Curiosity changes brain to enhance learning and memory

States of Curiosity Modulate Hippocampus-Dependent Learning via the Dopaminergic Circuit
Matthias J. Gruber, Bernard D. Gelman, Charan Ranganath
Neuron , Volume 84 , Issue 2 , 486 - 496 

People find it easier to learn about topics that interest them, but little is known about the mechanisms by which intrinsic motivational states affect learning. We used functional magnetic resonance imaging to investigate how curiosity (intrinsic motivation to learn) influences memory. In both immediate and one-day-delayed memory tests, participants showed improved memory for information that they were curious about and for incidental material learned during states of high curiosity. Functional magnetic resonance imaging results revealed that activity in the midbrain and the nucleus accumbens was enhanced during states of high curiosity. Importantly, individual variability in curiosity-driven memory benefits for incidental material was supported by anticipatory activity in the midbrain and hippocampus and by functional connectivity between these regions. These findings suggest a link between the mechanisms supporting extrinsic reward motivation and intrinsic curiosity and highlight the importance of stimulating curiosity to create more effective learning experiences.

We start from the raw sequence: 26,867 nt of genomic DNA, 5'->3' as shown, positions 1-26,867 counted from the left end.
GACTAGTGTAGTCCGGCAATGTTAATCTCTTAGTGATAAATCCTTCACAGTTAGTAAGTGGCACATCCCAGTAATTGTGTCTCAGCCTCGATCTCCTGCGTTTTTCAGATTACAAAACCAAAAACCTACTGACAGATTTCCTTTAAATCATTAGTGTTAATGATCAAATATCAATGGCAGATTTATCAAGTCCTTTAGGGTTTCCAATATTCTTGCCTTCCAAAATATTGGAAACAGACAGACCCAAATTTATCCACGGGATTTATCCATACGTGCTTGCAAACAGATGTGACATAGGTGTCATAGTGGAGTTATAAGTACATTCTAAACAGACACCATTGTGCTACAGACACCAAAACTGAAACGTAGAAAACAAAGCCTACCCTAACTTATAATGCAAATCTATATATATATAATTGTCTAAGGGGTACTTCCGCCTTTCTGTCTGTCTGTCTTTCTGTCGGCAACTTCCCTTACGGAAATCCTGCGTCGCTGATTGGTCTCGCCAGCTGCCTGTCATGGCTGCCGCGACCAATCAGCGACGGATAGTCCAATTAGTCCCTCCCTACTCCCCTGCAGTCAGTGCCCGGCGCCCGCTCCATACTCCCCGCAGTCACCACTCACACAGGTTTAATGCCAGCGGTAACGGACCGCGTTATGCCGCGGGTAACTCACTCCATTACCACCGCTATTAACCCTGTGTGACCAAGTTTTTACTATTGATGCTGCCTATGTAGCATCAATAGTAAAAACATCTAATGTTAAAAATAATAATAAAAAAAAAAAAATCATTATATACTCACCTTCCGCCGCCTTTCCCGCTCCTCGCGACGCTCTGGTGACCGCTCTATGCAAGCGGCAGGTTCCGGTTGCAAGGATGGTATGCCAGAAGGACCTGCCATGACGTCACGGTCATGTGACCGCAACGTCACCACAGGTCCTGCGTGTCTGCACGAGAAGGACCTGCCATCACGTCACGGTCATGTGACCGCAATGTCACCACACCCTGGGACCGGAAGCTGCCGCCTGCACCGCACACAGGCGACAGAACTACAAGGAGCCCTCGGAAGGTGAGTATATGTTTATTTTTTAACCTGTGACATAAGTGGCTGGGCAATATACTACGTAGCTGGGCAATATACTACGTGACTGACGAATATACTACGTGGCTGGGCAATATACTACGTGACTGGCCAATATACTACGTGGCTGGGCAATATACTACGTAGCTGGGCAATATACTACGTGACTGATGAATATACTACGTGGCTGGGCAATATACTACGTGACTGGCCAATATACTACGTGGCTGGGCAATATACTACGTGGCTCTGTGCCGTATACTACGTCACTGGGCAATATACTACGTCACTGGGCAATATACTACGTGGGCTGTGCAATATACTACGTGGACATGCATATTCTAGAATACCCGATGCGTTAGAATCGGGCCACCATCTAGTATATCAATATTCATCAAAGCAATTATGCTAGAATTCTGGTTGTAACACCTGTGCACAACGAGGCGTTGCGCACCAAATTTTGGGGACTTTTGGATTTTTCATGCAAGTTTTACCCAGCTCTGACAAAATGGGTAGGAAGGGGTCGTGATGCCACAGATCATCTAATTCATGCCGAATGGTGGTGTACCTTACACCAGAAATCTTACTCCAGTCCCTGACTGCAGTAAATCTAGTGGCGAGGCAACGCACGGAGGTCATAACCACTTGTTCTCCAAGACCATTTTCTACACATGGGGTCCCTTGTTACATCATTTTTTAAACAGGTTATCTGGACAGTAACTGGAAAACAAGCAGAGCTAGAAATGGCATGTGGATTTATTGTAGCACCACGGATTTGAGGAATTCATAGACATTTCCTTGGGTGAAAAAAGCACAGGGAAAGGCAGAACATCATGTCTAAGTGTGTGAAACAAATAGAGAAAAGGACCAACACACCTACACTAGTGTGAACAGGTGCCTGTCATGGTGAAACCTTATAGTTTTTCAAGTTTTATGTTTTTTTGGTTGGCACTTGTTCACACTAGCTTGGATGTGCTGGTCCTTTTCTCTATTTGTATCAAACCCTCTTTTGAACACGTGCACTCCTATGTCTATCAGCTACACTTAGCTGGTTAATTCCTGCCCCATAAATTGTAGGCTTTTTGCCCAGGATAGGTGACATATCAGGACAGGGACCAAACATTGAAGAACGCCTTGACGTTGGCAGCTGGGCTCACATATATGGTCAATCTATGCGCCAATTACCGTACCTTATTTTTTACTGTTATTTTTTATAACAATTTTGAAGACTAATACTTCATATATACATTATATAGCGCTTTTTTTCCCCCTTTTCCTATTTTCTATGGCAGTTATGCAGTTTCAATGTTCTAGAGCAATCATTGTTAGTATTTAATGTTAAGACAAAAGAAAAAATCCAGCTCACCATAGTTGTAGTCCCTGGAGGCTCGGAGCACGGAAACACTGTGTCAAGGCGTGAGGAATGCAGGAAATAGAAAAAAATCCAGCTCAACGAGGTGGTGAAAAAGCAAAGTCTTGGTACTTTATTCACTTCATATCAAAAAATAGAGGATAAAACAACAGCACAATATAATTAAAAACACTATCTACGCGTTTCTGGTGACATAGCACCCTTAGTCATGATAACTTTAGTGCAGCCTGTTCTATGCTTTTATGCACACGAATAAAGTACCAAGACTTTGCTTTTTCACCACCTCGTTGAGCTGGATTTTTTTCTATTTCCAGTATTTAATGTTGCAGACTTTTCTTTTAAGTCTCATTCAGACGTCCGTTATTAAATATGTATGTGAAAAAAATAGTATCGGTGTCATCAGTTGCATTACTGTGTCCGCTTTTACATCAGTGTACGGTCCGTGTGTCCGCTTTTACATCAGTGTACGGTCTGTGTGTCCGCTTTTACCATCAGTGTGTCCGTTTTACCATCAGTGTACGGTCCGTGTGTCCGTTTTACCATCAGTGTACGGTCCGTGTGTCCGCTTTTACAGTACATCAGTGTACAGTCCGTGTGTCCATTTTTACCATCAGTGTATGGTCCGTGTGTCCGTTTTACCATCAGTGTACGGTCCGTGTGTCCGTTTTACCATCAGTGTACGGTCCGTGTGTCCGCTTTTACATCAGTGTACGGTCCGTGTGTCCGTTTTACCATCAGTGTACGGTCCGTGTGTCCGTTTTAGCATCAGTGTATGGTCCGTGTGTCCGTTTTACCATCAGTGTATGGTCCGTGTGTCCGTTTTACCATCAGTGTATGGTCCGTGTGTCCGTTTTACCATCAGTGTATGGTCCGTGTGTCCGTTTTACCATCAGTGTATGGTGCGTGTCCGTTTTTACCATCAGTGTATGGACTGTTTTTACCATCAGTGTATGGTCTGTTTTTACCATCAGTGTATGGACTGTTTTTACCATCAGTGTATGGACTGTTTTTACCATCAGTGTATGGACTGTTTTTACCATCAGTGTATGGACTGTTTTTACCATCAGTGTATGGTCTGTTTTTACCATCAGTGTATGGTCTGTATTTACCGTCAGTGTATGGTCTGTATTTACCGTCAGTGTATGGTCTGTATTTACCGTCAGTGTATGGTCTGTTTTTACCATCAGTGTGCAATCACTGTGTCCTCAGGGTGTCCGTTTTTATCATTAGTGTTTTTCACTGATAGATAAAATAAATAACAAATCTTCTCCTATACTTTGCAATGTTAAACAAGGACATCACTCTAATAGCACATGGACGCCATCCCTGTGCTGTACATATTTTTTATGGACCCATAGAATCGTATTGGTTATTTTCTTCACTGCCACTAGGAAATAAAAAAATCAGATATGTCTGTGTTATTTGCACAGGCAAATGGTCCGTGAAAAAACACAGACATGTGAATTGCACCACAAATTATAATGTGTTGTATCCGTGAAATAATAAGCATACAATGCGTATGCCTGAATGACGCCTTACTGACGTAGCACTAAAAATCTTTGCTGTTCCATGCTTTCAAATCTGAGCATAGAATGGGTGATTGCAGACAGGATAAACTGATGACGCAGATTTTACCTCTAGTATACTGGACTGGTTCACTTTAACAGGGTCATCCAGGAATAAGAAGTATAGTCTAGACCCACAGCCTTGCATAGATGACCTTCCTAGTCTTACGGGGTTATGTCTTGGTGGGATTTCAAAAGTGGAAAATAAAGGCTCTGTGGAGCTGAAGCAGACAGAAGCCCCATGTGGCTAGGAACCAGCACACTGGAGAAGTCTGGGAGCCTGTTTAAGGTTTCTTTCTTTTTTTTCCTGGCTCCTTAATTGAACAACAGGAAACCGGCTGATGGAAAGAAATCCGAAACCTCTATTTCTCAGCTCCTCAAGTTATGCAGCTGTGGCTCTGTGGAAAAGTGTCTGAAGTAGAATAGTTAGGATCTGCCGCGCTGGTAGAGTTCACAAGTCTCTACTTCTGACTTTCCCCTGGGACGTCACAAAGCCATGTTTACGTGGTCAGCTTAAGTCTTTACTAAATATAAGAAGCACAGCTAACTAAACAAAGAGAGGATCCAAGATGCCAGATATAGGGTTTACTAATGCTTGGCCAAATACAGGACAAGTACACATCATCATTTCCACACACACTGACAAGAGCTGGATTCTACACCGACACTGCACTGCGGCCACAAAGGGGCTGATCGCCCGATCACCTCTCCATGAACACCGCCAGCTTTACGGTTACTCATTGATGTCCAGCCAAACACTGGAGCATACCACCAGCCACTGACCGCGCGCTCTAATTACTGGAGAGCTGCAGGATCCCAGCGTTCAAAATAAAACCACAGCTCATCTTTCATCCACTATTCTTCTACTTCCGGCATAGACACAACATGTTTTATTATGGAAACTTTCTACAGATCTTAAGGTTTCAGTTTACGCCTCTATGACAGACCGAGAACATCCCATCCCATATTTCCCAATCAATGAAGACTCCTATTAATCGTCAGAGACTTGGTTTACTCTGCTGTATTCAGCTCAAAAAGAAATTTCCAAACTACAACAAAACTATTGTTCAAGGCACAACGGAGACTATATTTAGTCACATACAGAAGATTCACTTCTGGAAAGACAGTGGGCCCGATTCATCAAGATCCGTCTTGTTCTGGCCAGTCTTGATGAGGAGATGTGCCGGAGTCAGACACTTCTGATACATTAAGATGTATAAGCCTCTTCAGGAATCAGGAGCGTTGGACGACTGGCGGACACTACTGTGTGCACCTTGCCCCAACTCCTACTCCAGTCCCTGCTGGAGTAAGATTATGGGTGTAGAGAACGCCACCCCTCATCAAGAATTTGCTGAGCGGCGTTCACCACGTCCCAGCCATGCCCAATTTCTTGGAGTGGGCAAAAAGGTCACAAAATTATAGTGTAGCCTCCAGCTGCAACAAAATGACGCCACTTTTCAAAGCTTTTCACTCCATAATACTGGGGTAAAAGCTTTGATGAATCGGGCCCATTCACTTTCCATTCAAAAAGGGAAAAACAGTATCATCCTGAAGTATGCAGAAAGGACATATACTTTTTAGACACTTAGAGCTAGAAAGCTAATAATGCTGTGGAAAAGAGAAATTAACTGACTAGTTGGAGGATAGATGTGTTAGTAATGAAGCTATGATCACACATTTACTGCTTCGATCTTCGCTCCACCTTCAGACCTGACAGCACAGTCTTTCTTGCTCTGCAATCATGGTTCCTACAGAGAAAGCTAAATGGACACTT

Sleep deprivation dynamically alters brain connectivity

The brain functional connectome is robustly altered by lack of sleep.
Kaufmann T, Elvsåshagen T, Alnæs D, Zak N, Pedersen P, Norbom LB, Quraishi SH, Tagliazucchi E, Laufs H, Bjørnerud A, Malt UF, Andreassen OA, Roussos E, Duff EP, Smith SM, Groote IR, Westlye LT.
Neuroimage. 2015 Dec 19

Sleep is a universal phenomenon necessary for maintaining homeostasis and function across a range of organs. Lack of sleep has severe health-related consequences affecting whole-body functioning, yet no other organ is as severely affected as the brain. The neurophysiological mechanisms underlying these deficits are poorly understood. Here, we characterize the dynamic changes in brain connectivity profiles inflicted by sleep deprivation and how they deviate from regular daily variability. To this end, we obtained functional magnetic resonance imaging data from 60 young, adult male participants, scanned in the morning and evening of the same day and again the following morning. 41 participants underwent total sleep deprivation before the third scan, whereas the remainder had another night of regular sleep. Sleep deprivation strongly altered the connectivity of several resting-state networks, including dorsal attention, default mode, and hippocampal networks. Multivariate classification based on connectivity profiles predicted deprivation state with high accuracy, corroborating the robustness of the findings on an individual level. Finally, correlation analysis suggested that morning-to-evening connectivity changes were reverted by sleep (control group) - a pattern which did not occur after deprivation. We conclude that both, a day of waking and a night of sleep deprivation dynamically alter the brain functional connectome.